Ah yes, recipes, any weapons your hero wields, accessories they wear, or items they consume are created in the book out of recipes called “metalize”.  You will receive metalize from other characters, in certain locations after defeating all enemies or from finding all the “exploration points’ in certain areas.

Exploration Points

Exploration points tend to be a study in frustration and tedium. Don’t get me wrong, as a huge fan of RPGs and adventure games I love to explore, but Avalon Code has gone a little overboard.  Each area you go into has a corresponding number of points, some also have hidden tablets that will increase health or magic or provide new metalize recipes.  In order to get the points and unlock the hidden items, you basically have to walk every single inch of each section and mash the A button and hope you stumble on these “places of note” (Once you get “Judgement Link”, explained below, you’ll also have to put up with your character saying HA!, HEEYA! And doing a little jig every time you press the A button to explore). Dungeons work a little differently from regular areas. When you enter a room in a dungeon, it is closed off and you’ll be given a list of objectives.  Based on how many you complete and how quickly, you’ll be awarded points for the page/room and medals.

Judgement Link

You’ll have an assortment of weapons to choose from, everything from swords to dynamite and at one point, only your fists.  Eventually you will unlock a special fighting move that also happens to be the country’s national sport.  This is the “Judgement Link”.  Basically, it’s a juggling mechanic. by timing your button presses, you’ll bounce an enemy higher and higher until they explode. When an enemy explodes you’ll be able to pick up Mystic jewels (the game’s currency) and replenish your health and Mystic Points. Once you unlock “Judgement Link” you’ll be able to enter tournaments.  If you win, you’ll receive new recipes.  If you lose, well, you can keep trying until you win without penalty.


In this game, you’ll be given the opportunity not only to befriend characters, but to form romantic attachments.  You do this in the same way that you upgrade their pages, by giving them gifts that they like and playing “Judgement Link” battles with them.  When they like you enough, you will be treated to a confession scene the next time your character goes to sleep. You can accept or deny the character or leave them for another character later on with no negative repercussions except a slight drop in points on their page. You’ll also be treated to a little guessing game where every time you go to bed a character with high affection for you will ask “guess who” and you’ll be given a list of names to choose from.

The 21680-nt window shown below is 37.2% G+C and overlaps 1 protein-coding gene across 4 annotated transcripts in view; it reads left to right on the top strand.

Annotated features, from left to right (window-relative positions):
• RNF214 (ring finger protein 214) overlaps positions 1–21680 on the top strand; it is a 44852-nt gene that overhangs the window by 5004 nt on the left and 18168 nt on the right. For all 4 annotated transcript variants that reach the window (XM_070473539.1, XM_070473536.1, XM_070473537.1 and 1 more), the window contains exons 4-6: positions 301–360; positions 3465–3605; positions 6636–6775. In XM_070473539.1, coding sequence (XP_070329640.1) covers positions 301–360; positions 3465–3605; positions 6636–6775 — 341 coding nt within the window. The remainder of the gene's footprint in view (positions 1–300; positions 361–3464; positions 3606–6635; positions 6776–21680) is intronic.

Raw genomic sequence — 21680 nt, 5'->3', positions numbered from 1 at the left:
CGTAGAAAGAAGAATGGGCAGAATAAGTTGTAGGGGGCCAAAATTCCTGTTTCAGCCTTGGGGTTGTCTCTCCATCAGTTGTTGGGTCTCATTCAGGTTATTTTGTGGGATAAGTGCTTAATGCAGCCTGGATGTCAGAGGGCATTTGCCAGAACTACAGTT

During game play you’ll be assisted by four elemental spirits that are shackled to the Book of Prophecy.  You can romance them as well, though it works a little differently for them. Instead of giving them gifts and such to up their points, you merely have to use their special attacks or talk to them repeatedly until their points get high enough (around 3800). When you reach the right level of affection for the Spirits it will trigger a confession scene which will lead to the removal of their shackles.  But be warned, once you accept one of the spirits any time you complete a quest for an NPC of the opposite sex, the spirit’s points will drop dramatically.

There are so many elements in this game that this review could go on for a long while but I think I’ll call it a day and let you explore for yourself.  As I’ve pointed out, the game does have its flaws but they aren’t game breaking and once you get a feel for it, the game will easily keep you engaged and entertained.  If you’re looking for an action RPG, you could do a lot worse than Avalon Code.

And a final note
Ur looks MUCH better with the blindfold. (you’ll see what I mean)